Trump election fuels culture of climate denial
The booming conspiracy culture of climate science denial
Conspiracy websites and hyperpartisan media outlets are building huge online audiences who want to hear climate change is a hoax
The Guardian (U.K.), Graham Readfearn, Dec. 7, 2016
Back in December 2015, Donald Trump gave a 30-minute live interview to the website Infowars.com and its combustible leader, Alex Jones.
“Your reputation is amazing and I will not let you down,” said Trump, who, at the time, was leading in most polls for the Republican presidential nomination.
Jones, a fervent Trump supporter, is a conspiracy theorist writ large. He insists there is “iron clad” evidence that the 11 September terrorist attacks in the US were an “inside job”.
An obscure Republican official traced as the source of an evidence-free claim that ‘millions’ illegally voted says in an interview he has received threats and abuse
Jones has also said that in 1996 governments deployed a worldwide program to secretly put chemicals into the fuel of aircraft to poison people. These “chemtrails” don’t hurt the “globalists” though, because Jones says they have a “special detox”.
Oh, and Jones also thinks climate change is a hoax.
Climate change is an issue he covers regularly on his shows, where he has interviewed climate science deniers such as Christopher Monckton (a familiar name to Australians given his multiple speaking tours here), Marc Morano and James Delingpole. While it’s easy to dismiss the conspiracy culture pushed by Jones as pseudoscientific rubbish, it is not so easy to dismiss the size of the audience he has been building. Jones’s website gets 57m page views per month – double where it was six months ago.
According to analytics site Social Blade, the Alex Jones YouTube channel has 1.8m subscribers and just racked up its one billionth (that’s not a typo) video view. (For comparison, the BBC News YouTube channel has 992,000 subscribers.)
Jones’s Infowars site is part of an ecosystem of hyperpartisan media outlets that insist climate change is a hoax. Like Jones, that ecosystem is rapidly building a receptive online audience.
Those sites can now reach hundreds of millions of people with headlines insisting that human-caused climate change is a hoax, that global warming has stopped or that adding CO2 to the atmosphere is good.
One example. The most popular climate change story across social media in the past six months was not some diligently researched piece from one of the many very good science journalists writing for major news organisations around the world.
Rather, the story claimed that thousands of scientists had come forward to declare that climate change was a hoax. The writer was a guy running a website in Los Angeles who worked for eight years for the UK conspiracy theorist David Icke.
Icke thinks the moon might be some sort of spaceship, that the world is controlled by a globalist illuminati and, yes, that climate change is a hoax. Icke is a regular guest on Infowars.
Infowars will often source material from Breitbart – the website that used to be run by Trump’s campaign chairman and soon-to-be chief strategist, Steve Bannon.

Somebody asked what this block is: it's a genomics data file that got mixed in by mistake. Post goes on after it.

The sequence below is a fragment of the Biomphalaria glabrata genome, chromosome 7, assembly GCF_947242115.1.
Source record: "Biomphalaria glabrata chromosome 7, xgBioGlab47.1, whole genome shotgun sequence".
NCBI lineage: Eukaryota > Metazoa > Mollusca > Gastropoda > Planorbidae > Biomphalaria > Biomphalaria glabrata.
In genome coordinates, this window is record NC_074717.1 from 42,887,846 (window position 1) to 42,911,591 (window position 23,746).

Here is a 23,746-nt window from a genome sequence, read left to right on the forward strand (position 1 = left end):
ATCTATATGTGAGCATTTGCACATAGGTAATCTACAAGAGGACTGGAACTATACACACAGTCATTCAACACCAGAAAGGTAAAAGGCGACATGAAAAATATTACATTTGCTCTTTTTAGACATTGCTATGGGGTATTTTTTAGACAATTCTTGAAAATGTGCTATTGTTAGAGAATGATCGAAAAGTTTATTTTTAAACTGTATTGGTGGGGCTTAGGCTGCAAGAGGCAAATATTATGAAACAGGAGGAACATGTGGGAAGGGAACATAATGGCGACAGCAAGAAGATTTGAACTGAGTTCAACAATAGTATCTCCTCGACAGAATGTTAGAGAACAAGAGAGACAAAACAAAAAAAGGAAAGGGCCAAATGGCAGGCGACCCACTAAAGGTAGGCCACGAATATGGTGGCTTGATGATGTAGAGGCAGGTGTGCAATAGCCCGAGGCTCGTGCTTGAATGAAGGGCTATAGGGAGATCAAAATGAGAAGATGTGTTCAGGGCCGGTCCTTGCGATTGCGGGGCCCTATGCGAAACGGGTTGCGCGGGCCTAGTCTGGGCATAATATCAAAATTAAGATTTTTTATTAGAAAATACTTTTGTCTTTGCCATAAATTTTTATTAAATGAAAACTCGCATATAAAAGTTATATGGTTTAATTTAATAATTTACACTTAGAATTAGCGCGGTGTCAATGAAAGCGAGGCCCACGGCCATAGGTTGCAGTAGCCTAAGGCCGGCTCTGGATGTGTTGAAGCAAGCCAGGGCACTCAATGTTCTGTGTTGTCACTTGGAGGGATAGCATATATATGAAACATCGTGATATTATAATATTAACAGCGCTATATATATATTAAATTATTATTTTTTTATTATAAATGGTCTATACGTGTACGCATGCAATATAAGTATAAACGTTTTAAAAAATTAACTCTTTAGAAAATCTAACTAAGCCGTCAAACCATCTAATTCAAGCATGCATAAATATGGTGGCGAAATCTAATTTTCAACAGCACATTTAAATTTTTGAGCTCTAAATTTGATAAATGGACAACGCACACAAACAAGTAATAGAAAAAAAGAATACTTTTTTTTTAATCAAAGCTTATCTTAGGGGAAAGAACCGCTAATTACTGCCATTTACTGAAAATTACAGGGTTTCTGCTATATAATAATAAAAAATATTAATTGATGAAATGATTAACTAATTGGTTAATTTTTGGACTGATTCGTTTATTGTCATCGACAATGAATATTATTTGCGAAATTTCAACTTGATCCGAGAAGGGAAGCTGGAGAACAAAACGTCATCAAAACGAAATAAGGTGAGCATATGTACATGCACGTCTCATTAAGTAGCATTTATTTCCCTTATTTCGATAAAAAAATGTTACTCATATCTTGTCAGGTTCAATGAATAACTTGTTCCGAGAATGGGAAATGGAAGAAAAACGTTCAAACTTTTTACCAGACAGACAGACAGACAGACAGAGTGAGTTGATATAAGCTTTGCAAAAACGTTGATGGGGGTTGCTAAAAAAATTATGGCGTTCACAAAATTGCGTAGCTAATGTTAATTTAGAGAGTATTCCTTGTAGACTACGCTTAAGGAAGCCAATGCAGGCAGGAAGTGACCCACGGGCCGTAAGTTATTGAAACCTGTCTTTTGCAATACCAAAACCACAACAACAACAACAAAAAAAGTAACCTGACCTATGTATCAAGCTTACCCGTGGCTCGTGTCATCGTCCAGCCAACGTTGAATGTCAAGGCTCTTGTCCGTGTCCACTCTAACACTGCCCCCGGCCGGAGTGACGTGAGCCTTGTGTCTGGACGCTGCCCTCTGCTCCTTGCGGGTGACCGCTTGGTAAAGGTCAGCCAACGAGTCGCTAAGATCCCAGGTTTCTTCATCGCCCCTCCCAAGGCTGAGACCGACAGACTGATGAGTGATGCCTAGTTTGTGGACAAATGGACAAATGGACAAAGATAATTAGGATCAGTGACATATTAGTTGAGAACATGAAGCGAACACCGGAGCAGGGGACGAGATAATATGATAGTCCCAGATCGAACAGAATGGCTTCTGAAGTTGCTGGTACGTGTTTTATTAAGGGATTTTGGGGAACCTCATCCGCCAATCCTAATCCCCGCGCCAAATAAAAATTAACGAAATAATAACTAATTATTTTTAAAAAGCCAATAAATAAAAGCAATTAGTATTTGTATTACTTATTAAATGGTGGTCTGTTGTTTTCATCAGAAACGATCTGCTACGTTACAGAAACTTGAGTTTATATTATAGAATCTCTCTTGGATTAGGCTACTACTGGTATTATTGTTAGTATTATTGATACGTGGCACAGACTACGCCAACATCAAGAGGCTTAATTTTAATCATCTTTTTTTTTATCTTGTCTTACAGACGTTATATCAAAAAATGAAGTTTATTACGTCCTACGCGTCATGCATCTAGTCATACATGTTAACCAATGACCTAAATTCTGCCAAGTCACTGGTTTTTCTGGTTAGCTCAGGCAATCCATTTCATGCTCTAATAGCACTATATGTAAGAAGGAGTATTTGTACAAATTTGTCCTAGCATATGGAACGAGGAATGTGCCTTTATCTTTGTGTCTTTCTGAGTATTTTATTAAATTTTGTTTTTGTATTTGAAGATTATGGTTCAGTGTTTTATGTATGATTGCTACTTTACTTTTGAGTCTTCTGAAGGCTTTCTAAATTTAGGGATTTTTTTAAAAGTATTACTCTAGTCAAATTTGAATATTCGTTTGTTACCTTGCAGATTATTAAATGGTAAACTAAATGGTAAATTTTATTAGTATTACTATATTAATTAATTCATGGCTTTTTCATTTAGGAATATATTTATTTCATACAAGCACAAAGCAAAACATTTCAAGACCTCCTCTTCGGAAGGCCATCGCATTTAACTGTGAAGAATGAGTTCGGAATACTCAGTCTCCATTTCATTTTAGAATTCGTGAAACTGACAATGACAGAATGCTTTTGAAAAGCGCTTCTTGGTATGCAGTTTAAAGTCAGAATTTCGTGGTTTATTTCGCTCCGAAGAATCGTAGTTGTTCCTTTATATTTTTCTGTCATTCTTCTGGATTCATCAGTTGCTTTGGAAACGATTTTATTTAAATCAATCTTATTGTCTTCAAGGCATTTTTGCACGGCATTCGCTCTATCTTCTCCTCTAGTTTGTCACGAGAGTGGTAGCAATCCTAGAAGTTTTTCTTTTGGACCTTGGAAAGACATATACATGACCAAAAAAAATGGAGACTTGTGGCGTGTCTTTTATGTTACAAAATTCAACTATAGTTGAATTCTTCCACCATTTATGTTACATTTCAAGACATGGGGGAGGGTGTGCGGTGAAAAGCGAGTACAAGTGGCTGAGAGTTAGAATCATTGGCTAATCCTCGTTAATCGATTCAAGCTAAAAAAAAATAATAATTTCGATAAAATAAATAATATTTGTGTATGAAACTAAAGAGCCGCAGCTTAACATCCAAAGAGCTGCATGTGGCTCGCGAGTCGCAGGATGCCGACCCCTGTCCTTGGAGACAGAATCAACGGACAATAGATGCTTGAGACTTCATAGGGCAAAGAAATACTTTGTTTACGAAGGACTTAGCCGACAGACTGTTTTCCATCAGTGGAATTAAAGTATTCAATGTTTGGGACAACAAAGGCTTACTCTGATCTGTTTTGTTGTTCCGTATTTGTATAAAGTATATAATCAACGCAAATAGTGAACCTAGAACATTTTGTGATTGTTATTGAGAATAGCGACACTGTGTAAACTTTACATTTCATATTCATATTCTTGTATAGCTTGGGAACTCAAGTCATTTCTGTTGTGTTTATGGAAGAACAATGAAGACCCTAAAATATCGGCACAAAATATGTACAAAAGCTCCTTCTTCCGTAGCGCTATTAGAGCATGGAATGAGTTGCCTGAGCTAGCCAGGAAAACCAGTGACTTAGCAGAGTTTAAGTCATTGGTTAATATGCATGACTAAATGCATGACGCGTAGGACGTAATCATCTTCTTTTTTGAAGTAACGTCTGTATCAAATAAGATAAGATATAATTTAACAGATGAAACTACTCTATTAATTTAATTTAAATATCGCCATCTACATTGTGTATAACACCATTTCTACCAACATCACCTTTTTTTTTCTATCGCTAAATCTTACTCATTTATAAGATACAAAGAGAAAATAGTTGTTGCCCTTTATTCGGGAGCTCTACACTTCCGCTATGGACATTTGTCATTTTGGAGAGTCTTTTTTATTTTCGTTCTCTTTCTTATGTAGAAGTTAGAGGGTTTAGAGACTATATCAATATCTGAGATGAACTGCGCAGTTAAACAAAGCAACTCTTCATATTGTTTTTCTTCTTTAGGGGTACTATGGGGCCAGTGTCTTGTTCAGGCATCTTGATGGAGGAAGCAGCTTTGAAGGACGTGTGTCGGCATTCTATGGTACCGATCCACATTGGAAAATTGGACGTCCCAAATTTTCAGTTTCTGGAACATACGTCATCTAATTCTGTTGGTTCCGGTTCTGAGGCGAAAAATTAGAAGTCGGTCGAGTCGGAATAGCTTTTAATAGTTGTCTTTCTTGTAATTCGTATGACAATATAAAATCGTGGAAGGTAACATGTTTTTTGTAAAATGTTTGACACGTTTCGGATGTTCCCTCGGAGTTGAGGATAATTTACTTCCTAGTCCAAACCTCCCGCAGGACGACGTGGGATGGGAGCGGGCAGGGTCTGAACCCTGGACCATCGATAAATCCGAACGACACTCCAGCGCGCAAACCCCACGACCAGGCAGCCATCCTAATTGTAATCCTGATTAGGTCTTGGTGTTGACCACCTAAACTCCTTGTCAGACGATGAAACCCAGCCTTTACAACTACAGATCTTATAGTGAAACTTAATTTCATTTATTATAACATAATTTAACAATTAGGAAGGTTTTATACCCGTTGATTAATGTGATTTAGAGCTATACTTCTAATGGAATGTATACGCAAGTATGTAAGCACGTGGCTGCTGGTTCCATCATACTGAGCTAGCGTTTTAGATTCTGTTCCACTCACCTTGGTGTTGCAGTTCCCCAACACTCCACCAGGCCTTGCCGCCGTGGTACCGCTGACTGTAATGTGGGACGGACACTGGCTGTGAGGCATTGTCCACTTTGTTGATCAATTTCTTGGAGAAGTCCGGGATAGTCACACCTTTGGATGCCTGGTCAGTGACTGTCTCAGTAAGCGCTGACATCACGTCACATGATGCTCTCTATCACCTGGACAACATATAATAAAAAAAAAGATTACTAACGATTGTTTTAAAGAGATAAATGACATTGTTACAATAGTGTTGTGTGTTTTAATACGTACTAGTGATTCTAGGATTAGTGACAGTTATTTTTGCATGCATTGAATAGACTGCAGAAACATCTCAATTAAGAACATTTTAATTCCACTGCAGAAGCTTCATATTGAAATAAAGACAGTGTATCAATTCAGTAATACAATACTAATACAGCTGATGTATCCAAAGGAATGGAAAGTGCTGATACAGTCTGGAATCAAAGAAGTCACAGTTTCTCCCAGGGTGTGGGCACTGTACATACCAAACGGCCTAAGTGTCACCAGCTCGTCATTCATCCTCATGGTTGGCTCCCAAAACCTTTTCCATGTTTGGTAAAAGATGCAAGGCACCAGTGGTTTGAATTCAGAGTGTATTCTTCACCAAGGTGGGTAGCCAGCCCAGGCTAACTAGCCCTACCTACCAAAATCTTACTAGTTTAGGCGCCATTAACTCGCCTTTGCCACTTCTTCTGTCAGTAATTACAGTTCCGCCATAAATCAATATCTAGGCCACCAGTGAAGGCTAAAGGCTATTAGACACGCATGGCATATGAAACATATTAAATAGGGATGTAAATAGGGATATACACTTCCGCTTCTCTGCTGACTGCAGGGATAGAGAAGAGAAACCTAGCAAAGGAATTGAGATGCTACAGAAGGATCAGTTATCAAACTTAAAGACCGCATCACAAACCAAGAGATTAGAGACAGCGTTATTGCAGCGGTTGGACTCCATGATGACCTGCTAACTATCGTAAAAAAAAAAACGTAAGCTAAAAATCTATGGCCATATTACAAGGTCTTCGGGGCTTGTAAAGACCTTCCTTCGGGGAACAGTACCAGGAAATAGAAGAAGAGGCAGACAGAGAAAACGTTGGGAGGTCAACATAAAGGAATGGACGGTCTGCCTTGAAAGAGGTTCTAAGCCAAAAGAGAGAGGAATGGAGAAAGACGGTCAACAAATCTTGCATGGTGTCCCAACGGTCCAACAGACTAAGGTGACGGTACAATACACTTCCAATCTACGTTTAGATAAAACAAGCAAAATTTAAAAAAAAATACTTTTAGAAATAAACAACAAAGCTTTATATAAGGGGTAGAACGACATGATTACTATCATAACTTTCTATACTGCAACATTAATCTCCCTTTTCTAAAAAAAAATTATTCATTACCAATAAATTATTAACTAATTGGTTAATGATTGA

Many of Breitbart’s most popular climate change items are written by Delingpole, a British polemicist. Guess what he thinks of climate change?
Given that climate science denial has become a part of the Republican party’s identity, it was hardly surprising that the GOP-led House of Representatives committee on science should tweet a link to a Breitbart climate story written by Delingpole (a story based on a deeply misleading in the UK’s Daily Mail).
Breitbart is also building its audience. According to data from SimilarWeb, the site now gets 168m page views per month, doubling its reach in the past six months.
The Drudge Report – the wildly popular conservative-leaning news aggregator site with 1.7bn page views a month – also helps drive traffic to sites such as Infowars and Breitbart. Its founder, Matt Drudge, was another recent guest of Jones.
Since Trump won the US election, there has been much talk of the influence of “fake news”, with Facebook in particular identified as a key conduit. That encompasses news that is blatantly fabricated but also lounge room content farms that pass themselves off as news. Then there are the hyperpartisan opinion sites.
I’m happy to admit the online growth and reach of climate science denialists and conspiracy theorists terrifies me. Why?
The problem is not that these sites exist but that not enough people seem to know the difference between actual news, fake news, partisan opinion and conspiratorial bullshit. One of those people is the president-elect of the United States.
Either that, or people don’t even care to differentiate between fake and real, especially if what they read taps into their own prejudices.
There is a concerted attempt to cut sensible climate policy off at the knees by building a popular online movement against the science itself.
For decades, the fossil fuel industry and so-called “free market” ideologues at conservative thinktanks have misled the public on the science and the risks of climate change.
Now, the decades of material produced by that climate science denial machineryis finding a new audience. Those talking points are being reheated and screamed, in FULL CAPS.
So what’s the answer? No one seems to know but much appears to be in the hands of Google and Facebook.
Other than that, a crash course in critical thinking and recognising climate science denial brought to you by the illuminati might be the order of the day.